Carlo Saraceni, Paradise

Late 16th century
Oil on copper
Metropolitan Museum of Art, 1971.93

In the center of the painting Saraceni places Saints Cecilia, Peter, and Paul. For Cecilia, he borrows a traditional narrative type in which, unmoved by the music at her nuptials, the saint looks up longingly to the music of Heaven (example). Here we see her ignoring the organ being played beside her as she gazes up with longing. A literalist might ask why she would be looking up to Heaven when she is already there, but it seems the artist is making a point about that moment during the nuptials. Moments when the earthly recedes and the saint is in touch with the divine are what Eliot called "the point of intersection of the timeless with time" – real Heaven in communion with real earth.1 In such a moment, one is in Heaven.

Similarly, one finds Peter and Paul engaged in the discussion that consumed the first generation of Christians, the relation of the gospel to the Law as given to Moses, who stands behind them with his tablets.2 Again, a literalist could object that in Heaven such matters would be settled, and disputation absent. But placing this debate in the very center of Heaven makes a vital point about the deliberations by which Truth is revealed to the Church. Such conversations are not simply human negotiations in historical time but moments of intersection when the earthly and heavenly environments are one.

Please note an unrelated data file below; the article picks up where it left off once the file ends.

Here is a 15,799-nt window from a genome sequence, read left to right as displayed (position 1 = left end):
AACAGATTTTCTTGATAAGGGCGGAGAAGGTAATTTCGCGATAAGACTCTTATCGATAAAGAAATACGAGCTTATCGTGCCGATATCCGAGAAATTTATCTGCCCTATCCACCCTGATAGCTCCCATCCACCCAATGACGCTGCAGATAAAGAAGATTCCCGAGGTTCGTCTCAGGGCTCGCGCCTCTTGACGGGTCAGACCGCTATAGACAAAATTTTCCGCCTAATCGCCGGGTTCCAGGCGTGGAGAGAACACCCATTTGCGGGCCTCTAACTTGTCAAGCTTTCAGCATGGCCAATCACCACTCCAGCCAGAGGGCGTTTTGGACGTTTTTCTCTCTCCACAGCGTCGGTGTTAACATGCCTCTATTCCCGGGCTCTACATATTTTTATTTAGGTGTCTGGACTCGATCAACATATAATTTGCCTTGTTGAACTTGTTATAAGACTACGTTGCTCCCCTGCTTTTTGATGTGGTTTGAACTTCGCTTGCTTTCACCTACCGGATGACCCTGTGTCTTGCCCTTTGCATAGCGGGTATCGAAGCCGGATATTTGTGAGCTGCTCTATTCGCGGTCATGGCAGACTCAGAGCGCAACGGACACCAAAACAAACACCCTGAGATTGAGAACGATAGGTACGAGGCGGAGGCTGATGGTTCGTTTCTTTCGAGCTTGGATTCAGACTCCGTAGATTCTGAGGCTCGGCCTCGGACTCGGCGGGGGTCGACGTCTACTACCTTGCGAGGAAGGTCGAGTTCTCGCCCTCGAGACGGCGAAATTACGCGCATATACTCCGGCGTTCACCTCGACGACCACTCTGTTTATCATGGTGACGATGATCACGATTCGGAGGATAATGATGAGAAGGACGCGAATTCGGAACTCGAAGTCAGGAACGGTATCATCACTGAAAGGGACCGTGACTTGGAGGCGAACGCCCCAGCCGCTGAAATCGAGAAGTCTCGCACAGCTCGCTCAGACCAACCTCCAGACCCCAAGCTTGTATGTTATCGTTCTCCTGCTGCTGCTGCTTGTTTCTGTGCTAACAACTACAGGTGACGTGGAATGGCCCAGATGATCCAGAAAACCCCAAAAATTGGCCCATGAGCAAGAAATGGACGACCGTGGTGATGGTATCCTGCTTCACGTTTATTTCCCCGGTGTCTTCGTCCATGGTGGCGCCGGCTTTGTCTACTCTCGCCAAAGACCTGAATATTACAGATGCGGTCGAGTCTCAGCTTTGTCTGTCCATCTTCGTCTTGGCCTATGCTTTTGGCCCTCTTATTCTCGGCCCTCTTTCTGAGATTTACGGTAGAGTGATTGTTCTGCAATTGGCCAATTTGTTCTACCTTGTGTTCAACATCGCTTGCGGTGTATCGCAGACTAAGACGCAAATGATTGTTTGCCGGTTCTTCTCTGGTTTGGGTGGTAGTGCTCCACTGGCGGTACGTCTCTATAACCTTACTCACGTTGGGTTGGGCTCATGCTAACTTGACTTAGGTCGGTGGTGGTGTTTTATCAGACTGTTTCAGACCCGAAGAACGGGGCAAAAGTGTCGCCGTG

In the composition Paul's sword lies along a line parallel to the tablets behind him and to the staff that St. Christopher holds in the foreground, emphasizing the multifariousness of the way to Heaven, which is also manifested in the teeming variety of the saints portrayed. Along the lower edge, for example, we have four theologians, one soldier, and one freak.3

To the right of St. George's banner is the scene from St. Catherine of Alexandria's passion in which she defends the faith to pagan philosophers, who then convert and are martyred. (Compare her hand gesture to this earlier image of her discourse.) Again, it makes no literal sense to have Catherine preaching in Heaven, but the speech and conversion constitute another moment in which human beings find themselves in the divine.

At the top of the painting we see the Father, Son and Holy Spirit (the dove between and above the two male figures), surrounded by the symbols of the four evangelists. To their left and right the Virgin and St. John the Baptist kneel in supplication as in Deësis images. To the left and right of this grouping are the angels of the heavenly choir (note the flute on the left and the harp on the right).

Detail: The Trinity
Detail: SS. Cecilia, Peter, Paul, Moses
Detail: St. Christopher

More of Heaven

Photographed at the Metropolitan by Claire Stracke, shared under Attribution-NonCommercial-ShareAlike license.









































1 T. S. Eliot, "The Dry Salvages," 201f.
2 See Acts 15.
3 The label in the museum identifies the four saints on the lower left as Pope Gregory I, Augustine, Jerome, and Ambrose. Next on the right is St. George with his red cross banner, and finally Christopher, a giant sometimes portrayed with a dog's head whose name before his conversion was reprobus, "the reject."